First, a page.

Definition - What does Zinc Alloy mean?
Zinc alloy refers to any metal composed of two or more elements in which at least one is zinc. Zinc is the 24th most abundant naturally occurring element. The resulting metal alloy is uniform in nature and possesses increased physical, chemical, electrical and corrosion resistant properties.
Corrosionpedia explains Zinc Alloy
Zinc (Zn) is used to make several alloys due to its galvanizing and sacrificial properties. It is historically alloyed with copper to make brass, which contains between 55% zinc and 95% copper.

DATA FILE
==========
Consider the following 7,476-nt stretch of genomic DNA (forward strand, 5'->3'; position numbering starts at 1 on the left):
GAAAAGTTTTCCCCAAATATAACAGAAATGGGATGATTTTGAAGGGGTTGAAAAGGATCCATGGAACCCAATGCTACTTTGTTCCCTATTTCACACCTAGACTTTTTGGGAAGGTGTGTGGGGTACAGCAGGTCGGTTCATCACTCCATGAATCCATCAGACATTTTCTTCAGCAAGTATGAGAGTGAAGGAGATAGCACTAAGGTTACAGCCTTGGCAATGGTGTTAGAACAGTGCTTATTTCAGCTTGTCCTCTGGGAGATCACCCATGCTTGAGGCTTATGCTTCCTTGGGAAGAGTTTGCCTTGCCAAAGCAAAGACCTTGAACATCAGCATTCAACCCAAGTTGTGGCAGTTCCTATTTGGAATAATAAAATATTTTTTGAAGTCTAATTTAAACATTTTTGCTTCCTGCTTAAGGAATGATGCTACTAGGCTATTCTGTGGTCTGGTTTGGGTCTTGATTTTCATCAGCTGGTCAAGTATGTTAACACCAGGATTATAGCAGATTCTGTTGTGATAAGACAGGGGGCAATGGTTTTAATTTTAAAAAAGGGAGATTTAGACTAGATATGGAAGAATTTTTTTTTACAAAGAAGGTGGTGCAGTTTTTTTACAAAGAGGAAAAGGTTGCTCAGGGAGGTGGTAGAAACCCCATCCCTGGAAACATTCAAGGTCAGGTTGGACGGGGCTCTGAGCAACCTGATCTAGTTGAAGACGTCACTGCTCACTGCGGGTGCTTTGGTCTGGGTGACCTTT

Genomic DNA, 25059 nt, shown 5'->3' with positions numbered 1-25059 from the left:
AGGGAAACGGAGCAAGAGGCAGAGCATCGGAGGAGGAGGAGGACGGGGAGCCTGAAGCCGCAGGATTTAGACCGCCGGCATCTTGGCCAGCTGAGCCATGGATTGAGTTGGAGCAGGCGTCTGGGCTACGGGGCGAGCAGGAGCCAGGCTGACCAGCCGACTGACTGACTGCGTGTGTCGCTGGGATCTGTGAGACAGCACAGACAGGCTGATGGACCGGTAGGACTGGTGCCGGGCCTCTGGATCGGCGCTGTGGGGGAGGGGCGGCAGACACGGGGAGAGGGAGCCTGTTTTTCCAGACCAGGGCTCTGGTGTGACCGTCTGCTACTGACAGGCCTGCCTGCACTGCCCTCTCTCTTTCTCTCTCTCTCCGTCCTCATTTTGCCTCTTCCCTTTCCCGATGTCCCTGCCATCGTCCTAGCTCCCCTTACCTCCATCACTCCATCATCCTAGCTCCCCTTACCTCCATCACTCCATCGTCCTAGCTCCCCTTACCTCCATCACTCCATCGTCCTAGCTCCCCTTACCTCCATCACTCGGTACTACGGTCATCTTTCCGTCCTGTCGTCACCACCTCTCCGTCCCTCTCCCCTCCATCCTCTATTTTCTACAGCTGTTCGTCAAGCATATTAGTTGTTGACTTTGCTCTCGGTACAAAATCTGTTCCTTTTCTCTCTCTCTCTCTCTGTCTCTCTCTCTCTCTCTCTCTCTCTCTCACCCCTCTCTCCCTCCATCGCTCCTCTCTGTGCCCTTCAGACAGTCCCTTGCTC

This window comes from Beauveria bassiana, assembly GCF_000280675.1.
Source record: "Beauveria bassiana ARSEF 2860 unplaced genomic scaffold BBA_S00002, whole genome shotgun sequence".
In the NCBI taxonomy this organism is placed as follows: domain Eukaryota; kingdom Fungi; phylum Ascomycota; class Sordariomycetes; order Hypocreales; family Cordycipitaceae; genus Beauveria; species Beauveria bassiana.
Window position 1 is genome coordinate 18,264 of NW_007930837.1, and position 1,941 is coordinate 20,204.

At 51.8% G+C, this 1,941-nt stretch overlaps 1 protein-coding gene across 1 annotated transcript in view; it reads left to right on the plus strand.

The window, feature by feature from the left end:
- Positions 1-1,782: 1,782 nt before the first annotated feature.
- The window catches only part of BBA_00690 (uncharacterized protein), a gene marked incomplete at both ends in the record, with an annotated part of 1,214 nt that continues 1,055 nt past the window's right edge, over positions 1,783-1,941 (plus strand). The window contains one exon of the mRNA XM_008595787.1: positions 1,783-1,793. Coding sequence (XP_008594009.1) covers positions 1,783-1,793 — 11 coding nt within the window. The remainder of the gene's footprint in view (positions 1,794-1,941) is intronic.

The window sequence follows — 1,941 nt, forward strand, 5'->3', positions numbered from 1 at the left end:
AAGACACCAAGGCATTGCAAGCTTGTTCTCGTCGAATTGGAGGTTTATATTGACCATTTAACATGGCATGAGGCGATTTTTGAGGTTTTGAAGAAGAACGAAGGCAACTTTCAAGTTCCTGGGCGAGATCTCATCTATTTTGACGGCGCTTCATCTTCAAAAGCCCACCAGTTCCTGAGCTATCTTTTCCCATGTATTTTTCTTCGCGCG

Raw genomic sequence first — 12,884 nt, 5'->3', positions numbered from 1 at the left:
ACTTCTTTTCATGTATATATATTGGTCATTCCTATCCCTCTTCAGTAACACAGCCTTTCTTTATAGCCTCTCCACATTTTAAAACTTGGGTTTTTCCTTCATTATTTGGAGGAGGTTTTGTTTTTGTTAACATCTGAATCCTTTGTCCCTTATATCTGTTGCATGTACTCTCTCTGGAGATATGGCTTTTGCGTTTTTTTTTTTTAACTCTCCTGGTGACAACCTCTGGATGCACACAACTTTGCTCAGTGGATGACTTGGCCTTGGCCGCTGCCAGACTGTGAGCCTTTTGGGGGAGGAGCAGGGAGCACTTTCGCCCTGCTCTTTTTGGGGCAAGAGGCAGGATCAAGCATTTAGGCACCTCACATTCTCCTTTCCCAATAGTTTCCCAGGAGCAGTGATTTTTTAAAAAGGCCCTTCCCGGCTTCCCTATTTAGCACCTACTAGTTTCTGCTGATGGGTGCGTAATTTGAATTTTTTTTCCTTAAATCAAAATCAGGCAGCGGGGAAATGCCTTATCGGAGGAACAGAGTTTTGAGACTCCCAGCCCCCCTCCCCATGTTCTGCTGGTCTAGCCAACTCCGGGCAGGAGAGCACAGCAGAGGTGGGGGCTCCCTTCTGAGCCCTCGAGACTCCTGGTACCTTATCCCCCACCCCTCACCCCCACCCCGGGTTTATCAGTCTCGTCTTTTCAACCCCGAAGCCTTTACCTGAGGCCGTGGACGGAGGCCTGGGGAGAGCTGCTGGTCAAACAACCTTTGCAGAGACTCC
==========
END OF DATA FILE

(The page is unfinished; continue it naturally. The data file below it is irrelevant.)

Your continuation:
Another major alloy of zinc is solder, which is formed in combination with lead and tin. Solder possesses a low melting point, therefore making it popular for joining electrical units and pipes.
Zinc is most widely applied for its galvanic properties by dipping or electroplating other metals with zinc's liquid form.
Advantages of zinc alloying:
- Cost efficient
- Abundantly available
- Corrosion resistant
- Easily galvanized
- Easily electroplated
Disadvantages of zinc alloying:
- Less aesthetically pleasing
- Lower strength
- Lower ductility